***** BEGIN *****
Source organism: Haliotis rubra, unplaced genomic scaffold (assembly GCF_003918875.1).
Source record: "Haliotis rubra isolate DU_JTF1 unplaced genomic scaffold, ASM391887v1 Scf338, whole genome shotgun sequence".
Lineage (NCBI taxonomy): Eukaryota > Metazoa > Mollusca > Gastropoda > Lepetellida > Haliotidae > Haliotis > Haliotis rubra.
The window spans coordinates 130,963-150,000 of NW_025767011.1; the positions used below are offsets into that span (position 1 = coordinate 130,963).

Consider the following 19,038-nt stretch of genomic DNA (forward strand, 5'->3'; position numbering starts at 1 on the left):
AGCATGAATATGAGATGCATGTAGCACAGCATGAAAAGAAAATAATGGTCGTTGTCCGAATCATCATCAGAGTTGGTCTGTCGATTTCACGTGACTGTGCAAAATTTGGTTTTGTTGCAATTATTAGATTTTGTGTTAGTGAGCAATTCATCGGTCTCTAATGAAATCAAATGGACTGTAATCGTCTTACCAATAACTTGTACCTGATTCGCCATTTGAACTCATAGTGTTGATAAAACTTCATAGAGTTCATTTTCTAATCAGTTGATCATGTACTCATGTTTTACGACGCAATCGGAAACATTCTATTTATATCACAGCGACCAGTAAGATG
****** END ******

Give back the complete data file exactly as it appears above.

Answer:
Source organism: Haliotis rubra, unplaced genomic scaffold (assembly GCF_003918875.1).
Source record: "Haliotis rubra isolate DU_JTF1 unplaced genomic scaffold, ASM391887v1 Scf338, whole genome shotgun sequence".
Lineage (NCBI taxonomy): Eukaryota > Metazoa > Mollusca > Gastropoda > Lepetellida > Haliotidae > Haliotis > Haliotis rubra.
The window spans coordinates 130,963-150,000 of NW_025767011.1; the positions used below are offsets into that span (position 1 = coordinate 130,963).

Consider the following 19,038-nt stretch of genomic DNA (forward strand, 5'->3'; position numbering starts at 1 on the left):
AGCATGAATATGAGATGCATGTAGCACAGCATGAAAAGAAAATAATGGTCGTTGTCCGAATCATCATCAGAGTTGGTCTGTCGATTTCACGTGACTGTGCAAAATTTGGTTTTGTTGCAATTATTAGATTTTGTGTTAGTGAGCAATTCATCGGTCTCTAATGAAATCAAATGGACTGTAATCGTCTTACCAATAACTTGTACCTGATTCGCCATTTGAACTCATAGTGTTGATAAAACTTCATAGAGTTCATTTTCTAATCAGTTGATCATGTACTCATGTTTTACGACGCAATCGGAAACATTCTATTTATATCACAGCGACCAGTAAGATG